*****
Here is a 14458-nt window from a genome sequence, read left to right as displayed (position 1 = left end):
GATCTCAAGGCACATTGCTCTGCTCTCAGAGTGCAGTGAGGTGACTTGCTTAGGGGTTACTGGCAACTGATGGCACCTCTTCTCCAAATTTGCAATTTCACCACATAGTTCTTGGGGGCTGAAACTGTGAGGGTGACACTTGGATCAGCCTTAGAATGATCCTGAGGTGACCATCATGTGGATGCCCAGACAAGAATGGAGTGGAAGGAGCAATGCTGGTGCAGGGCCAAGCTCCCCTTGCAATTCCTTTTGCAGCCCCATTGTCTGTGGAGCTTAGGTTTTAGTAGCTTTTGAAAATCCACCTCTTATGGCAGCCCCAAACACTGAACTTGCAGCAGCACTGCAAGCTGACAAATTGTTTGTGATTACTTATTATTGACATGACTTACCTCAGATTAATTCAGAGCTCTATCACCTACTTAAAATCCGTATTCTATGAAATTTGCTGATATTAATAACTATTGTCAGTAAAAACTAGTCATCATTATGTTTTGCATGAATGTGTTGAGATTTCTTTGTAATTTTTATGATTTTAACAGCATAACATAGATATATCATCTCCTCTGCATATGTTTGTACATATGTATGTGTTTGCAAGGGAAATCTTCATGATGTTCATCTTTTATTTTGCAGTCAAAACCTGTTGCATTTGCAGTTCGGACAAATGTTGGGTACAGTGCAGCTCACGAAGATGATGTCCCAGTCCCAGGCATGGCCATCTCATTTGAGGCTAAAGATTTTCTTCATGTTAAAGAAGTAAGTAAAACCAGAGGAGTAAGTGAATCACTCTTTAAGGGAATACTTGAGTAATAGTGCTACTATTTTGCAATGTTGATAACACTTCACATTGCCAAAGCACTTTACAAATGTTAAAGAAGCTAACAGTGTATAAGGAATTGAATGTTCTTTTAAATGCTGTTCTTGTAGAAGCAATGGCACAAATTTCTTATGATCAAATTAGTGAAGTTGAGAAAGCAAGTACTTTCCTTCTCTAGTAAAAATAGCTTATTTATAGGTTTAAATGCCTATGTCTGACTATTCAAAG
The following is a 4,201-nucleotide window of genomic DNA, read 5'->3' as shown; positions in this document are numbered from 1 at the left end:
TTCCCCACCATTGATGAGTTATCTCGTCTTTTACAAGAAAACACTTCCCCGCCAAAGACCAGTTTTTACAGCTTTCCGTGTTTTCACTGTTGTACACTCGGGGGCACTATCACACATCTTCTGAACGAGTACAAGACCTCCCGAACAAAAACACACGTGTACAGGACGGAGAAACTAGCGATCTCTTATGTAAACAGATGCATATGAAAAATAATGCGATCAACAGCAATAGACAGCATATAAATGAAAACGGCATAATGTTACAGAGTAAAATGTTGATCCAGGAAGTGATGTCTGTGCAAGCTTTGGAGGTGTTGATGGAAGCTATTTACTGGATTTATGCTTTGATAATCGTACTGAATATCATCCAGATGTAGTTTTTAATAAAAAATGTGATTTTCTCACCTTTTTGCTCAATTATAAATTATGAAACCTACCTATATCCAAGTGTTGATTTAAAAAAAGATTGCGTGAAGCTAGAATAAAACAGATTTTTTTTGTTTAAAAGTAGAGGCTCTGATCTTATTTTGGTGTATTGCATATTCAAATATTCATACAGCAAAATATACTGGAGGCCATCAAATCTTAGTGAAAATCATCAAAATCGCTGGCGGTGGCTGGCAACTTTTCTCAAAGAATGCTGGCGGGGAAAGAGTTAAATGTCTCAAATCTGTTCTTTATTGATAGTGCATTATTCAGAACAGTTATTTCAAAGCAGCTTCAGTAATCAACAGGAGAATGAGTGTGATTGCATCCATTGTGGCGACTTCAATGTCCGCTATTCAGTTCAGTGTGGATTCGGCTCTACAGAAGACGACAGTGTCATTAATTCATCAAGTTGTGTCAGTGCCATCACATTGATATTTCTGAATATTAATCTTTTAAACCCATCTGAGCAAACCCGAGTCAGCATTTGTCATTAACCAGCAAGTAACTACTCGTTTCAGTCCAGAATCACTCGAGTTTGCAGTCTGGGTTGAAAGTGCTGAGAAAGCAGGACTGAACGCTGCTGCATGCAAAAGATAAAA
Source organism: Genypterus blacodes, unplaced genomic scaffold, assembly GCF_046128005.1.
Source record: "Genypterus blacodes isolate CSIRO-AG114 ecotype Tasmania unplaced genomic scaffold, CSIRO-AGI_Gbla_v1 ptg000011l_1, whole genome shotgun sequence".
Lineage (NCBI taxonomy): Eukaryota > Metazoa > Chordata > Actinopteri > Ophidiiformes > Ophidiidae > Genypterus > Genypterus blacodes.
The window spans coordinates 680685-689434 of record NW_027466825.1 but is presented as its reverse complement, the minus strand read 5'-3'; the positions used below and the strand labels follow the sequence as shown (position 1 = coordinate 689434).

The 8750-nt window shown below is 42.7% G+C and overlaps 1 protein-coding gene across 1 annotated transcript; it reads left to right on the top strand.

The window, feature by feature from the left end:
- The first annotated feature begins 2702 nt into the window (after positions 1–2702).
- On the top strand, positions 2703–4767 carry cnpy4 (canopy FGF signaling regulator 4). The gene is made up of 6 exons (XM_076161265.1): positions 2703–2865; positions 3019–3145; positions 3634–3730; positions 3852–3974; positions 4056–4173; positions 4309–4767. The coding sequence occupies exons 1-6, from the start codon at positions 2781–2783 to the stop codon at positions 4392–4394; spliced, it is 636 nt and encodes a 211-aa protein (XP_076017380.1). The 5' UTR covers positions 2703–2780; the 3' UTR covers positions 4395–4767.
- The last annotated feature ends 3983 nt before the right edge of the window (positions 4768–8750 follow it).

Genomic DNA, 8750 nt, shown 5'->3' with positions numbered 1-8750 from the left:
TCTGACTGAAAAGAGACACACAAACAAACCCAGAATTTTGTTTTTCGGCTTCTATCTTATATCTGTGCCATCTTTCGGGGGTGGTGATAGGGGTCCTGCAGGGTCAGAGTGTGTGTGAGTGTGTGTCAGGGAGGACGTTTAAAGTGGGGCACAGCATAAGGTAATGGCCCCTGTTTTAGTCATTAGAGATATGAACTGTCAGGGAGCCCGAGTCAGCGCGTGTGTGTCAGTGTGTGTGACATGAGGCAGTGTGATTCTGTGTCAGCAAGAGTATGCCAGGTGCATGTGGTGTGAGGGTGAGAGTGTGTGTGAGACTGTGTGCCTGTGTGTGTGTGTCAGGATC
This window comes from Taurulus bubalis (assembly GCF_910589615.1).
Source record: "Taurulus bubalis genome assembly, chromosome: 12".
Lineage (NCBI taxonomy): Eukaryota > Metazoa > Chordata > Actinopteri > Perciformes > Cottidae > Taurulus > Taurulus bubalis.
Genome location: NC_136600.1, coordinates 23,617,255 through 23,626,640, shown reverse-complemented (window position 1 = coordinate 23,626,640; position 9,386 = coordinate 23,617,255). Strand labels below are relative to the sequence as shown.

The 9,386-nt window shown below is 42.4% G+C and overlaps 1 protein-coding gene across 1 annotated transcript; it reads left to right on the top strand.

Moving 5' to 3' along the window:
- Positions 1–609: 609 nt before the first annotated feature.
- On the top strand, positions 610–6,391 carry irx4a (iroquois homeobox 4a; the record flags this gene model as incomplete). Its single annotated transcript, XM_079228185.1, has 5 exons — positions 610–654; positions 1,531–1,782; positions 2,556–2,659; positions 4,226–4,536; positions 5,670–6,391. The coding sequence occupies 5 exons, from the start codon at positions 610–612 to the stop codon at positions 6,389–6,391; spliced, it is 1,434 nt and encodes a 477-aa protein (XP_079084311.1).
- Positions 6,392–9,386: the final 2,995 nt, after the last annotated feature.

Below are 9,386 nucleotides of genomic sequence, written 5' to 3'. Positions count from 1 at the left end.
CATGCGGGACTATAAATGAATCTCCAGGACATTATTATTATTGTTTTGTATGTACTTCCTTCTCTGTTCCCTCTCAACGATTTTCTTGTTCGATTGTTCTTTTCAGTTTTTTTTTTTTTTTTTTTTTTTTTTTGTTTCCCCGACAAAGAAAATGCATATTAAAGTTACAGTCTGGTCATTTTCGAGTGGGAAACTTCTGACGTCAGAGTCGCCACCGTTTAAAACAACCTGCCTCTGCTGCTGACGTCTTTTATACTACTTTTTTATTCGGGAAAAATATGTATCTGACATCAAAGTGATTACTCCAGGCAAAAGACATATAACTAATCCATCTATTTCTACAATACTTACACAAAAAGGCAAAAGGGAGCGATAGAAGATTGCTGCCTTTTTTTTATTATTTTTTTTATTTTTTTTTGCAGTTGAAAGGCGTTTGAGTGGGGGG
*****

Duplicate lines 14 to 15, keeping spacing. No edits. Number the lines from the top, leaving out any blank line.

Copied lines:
Genomic DNA, 8750 nt, shown 5'->3' with positions numbered 1-8750 from the left:
TCTGACTGAAAAGAGACACACAAACAAACCCAGAATTTTGTTTTTCGGCTTCTATCTTATATCTGTGCCATCTTTCGGGGGTGGTGATAGGGGTCCTGCAGGGTCAGAGTGTGTGTGAGTGTGTGTCAGGGAGGACGTTTAAAGTGGGGCACAGCATAAGGTAATGGCCCCTGTTTTAGTCATTAGAGATATGAACTGTCAGGGAGCCCGAGTCAGCGCGTGTGTGTCAGTGTGTGTGACATGAGGCAGTGTGATTCTGTGTCAGCAAGAGTATGCCAGGTGCATGTGGTGTGAGGGTGAGAGTGTGTGTGAGACTGTGTGCCTGTGTGTGTGTGTCAGGATC